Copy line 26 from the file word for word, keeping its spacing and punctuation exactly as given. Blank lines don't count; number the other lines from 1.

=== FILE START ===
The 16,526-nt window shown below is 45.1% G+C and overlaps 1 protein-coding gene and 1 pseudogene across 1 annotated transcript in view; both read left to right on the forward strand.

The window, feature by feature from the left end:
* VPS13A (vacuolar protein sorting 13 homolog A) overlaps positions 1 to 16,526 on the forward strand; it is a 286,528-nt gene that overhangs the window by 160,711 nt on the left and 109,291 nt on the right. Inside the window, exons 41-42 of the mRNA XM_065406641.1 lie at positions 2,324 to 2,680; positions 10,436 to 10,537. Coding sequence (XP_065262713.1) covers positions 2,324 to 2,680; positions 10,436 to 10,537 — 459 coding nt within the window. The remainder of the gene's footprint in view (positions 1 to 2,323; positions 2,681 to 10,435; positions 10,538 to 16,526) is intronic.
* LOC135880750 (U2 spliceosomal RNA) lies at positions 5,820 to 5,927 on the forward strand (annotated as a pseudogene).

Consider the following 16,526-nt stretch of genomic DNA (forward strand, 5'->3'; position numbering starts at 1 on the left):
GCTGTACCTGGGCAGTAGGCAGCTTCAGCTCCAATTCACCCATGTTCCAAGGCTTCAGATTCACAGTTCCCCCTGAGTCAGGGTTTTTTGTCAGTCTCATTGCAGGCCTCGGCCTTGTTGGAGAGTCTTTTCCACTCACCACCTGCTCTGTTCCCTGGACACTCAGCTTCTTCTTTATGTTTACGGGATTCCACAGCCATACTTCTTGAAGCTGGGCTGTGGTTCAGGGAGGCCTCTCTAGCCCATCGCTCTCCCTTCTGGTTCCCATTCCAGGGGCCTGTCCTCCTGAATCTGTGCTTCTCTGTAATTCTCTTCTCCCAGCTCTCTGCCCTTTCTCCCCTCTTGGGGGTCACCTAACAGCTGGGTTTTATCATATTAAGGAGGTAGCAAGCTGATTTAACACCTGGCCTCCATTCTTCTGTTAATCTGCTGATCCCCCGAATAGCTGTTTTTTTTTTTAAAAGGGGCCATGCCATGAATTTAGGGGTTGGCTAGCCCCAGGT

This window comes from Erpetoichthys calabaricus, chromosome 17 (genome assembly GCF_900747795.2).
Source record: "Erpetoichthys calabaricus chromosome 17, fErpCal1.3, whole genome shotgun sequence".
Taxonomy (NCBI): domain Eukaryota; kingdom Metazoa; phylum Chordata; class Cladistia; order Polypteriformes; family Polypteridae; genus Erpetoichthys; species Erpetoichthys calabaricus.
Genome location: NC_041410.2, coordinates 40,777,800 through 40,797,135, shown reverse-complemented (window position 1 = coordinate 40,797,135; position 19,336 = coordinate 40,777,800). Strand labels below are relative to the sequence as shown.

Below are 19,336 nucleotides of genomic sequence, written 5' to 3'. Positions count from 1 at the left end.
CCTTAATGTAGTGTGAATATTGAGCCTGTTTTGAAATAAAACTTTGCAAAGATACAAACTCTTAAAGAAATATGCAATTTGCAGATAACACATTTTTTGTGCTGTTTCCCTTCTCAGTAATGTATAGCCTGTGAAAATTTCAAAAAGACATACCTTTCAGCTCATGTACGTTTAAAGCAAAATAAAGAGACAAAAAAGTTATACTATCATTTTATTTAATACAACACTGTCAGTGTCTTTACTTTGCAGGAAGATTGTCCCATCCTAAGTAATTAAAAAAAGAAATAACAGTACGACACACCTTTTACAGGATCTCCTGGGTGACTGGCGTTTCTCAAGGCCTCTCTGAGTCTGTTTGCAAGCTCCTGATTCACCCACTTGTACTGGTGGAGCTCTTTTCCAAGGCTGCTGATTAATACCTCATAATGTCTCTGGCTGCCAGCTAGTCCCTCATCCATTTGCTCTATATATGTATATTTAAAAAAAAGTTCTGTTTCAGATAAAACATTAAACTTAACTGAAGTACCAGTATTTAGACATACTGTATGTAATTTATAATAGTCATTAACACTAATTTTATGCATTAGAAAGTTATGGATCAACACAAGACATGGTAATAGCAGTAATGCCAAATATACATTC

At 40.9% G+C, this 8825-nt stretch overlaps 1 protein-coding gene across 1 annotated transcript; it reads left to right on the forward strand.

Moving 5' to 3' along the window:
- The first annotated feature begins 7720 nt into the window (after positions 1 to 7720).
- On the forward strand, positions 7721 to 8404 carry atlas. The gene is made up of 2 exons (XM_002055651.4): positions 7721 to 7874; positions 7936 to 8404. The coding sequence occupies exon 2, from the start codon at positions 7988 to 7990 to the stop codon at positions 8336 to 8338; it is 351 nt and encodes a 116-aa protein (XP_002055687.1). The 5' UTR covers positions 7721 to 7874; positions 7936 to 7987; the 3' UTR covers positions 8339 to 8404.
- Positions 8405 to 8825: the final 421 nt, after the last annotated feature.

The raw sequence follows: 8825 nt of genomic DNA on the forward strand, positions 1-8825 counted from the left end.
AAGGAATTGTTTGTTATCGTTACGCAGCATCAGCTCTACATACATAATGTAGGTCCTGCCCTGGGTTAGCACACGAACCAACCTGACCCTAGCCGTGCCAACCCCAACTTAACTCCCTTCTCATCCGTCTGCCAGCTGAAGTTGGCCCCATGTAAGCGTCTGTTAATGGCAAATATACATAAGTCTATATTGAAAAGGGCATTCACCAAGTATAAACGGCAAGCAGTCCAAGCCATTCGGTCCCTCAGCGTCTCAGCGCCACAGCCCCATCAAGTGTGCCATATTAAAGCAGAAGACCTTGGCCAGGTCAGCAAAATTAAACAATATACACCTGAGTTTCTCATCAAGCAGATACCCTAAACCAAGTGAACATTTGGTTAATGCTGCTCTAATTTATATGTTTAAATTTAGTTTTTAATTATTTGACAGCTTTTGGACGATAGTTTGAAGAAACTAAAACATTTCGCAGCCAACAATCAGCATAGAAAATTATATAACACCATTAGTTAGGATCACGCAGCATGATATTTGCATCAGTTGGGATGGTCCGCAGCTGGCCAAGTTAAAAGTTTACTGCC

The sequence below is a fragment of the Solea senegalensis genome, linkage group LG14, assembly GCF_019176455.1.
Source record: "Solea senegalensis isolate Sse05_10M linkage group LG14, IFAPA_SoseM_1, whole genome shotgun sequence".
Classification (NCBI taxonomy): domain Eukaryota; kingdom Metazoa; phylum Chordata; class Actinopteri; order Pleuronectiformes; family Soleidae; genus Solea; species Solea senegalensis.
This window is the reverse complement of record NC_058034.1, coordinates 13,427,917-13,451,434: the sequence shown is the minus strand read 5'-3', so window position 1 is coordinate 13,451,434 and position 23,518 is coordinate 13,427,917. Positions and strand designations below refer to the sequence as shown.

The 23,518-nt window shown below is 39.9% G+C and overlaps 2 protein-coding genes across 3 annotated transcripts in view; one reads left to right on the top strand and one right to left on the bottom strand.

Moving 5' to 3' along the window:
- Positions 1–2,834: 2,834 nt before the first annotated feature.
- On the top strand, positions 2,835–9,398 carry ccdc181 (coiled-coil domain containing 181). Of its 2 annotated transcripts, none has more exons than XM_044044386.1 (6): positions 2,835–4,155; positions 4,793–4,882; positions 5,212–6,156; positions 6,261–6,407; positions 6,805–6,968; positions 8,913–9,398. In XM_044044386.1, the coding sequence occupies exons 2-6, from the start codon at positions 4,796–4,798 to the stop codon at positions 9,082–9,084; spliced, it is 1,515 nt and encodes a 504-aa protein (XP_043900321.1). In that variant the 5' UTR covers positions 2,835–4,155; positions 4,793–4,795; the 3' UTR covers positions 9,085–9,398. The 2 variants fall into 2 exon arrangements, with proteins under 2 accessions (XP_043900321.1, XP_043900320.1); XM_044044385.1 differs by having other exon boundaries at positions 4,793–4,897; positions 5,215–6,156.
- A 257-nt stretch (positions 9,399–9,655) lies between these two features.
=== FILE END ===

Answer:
- Positions 1–2,834: 2,834 nt before the first annotated feature.